And friends, the Architect is the man who is specially trained to know what is called ‘designing’. The Architect, you should remember, is required to be an expert in three branches of knowledge. He should understand planning—planning in all its aspects; he should have an intimate acquaintance with, materials and construction—the nature and behaviour of materials under the various conditions of practice and with their principles and methods of employment; and he should be able to embody in an aesthetic form—to fuse into an aesthetic whole—programme, materials and construction. In a word, he should know what we call, “how to design.”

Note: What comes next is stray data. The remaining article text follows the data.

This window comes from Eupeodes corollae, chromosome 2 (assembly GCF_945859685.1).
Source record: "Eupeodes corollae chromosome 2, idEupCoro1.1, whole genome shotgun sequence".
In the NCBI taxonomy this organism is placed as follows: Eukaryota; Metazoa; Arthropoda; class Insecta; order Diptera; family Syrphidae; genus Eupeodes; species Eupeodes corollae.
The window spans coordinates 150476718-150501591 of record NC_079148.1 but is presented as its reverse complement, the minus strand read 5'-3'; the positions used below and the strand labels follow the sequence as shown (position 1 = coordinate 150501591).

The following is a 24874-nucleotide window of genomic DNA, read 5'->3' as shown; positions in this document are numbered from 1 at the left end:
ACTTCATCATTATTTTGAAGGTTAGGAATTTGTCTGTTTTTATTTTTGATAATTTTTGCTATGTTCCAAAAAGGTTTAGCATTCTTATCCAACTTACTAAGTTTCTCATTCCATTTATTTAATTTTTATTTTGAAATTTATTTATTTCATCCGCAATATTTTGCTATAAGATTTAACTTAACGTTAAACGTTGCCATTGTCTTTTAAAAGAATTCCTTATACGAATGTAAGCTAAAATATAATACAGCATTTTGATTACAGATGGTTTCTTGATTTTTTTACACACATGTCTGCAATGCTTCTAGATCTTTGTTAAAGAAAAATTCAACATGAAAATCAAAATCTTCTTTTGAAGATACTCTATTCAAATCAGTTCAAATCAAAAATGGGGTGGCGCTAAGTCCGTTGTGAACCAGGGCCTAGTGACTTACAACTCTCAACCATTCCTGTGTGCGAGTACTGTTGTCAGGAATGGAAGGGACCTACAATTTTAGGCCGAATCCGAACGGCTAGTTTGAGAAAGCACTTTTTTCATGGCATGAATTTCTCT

I am not exaggerating, when I say that many believe that an engineer is the man who does this work; there are others who think that it is the contractor who builds and by that mean ‘designs’ all buildings there are others still, who are of the opinion that it is a draftsman who designs—but he is really only a technician adept in the presentative technique, in delineating ideas on paper which can be read, understood and followed by those who are required to build from those drawings; but few people, if ever, know that is the Architect who designs, or more correctly, who should and ought to be entrusted to design buildings; it is his job and none else’s to design buildings, great and small, necessary for use in society.